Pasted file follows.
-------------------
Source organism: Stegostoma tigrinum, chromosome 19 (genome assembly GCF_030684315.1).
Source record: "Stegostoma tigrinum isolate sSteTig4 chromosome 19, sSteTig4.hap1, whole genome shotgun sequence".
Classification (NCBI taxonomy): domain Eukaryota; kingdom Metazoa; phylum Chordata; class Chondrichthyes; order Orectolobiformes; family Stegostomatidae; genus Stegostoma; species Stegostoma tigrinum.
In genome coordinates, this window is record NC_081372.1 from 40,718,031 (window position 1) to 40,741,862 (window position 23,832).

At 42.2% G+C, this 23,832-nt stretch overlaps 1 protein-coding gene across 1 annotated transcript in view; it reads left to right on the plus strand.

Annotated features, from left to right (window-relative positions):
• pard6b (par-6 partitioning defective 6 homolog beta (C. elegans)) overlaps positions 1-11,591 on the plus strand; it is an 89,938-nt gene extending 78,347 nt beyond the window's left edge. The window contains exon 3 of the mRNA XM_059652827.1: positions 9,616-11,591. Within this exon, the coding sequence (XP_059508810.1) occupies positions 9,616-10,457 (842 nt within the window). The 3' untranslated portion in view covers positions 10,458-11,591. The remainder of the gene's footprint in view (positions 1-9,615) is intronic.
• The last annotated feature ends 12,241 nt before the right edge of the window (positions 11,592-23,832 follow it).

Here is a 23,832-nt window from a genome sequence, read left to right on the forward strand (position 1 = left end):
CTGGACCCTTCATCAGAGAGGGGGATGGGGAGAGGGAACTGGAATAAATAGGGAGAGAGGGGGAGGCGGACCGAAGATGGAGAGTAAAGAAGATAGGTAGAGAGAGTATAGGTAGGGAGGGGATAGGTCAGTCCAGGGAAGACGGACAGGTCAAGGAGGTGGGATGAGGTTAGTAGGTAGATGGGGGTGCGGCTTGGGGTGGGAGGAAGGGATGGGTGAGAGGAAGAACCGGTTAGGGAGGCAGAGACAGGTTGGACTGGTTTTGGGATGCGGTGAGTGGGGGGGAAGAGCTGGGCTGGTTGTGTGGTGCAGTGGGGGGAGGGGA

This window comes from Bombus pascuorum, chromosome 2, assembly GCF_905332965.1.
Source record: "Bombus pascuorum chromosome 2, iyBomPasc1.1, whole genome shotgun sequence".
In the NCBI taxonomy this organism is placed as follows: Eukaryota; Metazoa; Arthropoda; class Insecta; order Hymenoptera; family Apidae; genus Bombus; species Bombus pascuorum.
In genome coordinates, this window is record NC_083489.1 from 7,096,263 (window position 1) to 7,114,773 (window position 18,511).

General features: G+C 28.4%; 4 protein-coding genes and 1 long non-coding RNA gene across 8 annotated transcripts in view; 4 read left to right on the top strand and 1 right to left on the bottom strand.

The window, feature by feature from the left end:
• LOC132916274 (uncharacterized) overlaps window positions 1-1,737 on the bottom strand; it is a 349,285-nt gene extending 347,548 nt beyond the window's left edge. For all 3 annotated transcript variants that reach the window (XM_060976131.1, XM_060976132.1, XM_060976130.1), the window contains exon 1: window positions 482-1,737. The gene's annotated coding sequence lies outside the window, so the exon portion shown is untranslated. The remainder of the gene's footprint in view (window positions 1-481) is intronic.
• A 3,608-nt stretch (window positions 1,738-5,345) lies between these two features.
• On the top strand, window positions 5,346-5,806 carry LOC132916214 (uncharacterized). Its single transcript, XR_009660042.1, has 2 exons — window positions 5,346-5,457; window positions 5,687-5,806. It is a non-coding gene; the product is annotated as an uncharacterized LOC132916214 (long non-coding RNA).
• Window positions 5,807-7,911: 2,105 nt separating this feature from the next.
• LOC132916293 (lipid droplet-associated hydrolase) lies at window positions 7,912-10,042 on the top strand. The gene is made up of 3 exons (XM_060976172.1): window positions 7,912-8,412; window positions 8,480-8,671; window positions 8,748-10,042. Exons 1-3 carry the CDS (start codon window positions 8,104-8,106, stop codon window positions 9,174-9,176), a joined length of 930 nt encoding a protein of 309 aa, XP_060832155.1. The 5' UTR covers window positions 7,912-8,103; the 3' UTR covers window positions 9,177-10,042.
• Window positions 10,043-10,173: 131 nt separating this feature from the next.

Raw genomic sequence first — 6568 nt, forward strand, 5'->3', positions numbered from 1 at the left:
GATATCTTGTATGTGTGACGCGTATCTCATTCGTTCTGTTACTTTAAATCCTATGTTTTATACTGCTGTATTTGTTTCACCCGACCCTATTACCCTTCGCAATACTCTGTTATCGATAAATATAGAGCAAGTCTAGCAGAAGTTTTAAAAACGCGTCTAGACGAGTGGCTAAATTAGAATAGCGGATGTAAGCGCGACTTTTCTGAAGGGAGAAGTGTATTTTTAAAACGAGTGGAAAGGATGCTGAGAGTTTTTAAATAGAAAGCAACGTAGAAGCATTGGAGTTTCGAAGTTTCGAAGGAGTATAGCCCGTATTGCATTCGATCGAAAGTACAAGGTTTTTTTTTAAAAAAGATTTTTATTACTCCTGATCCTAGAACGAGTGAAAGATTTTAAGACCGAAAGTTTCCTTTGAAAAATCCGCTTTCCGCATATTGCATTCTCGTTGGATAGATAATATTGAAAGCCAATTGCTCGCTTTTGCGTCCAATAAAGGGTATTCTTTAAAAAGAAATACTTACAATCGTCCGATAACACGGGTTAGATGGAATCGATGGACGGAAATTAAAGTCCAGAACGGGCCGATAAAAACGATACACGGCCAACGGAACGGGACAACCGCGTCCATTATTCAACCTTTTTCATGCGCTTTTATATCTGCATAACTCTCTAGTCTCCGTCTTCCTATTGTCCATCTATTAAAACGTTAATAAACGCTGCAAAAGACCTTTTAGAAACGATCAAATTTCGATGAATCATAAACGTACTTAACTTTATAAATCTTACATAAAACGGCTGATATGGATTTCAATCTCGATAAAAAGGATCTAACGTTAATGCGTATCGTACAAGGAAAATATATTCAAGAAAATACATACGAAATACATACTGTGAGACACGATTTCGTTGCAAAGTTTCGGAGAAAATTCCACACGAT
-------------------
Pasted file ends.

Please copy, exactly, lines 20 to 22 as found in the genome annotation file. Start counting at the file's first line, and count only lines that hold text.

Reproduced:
• Window positions 5,807-7,911: 2,105 nt separating this feature from the next.
• LOC132916293 (lipid droplet-associated hydrolase) lies at window positions 7,912-10,042 on the top strand. The gene is made up of 3 exons (XM_060976172.1): window positions 7,912-8,412; window positions 8,480-8,671; window positions 8,748-10,042. Exons 1-3 carry the CDS (start codon window positions 8,104-8,106, stop codon window positions 9,174-9,176), a joined length of 930 nt encoding a protein of 309 aa, XP_060832155.1. The 5' UTR covers window positions 7,912-8,103; the 3' UTR covers window positions 9,177-10,042.
• Window positions 10,043-10,173: 131 nt separating this feature from the next.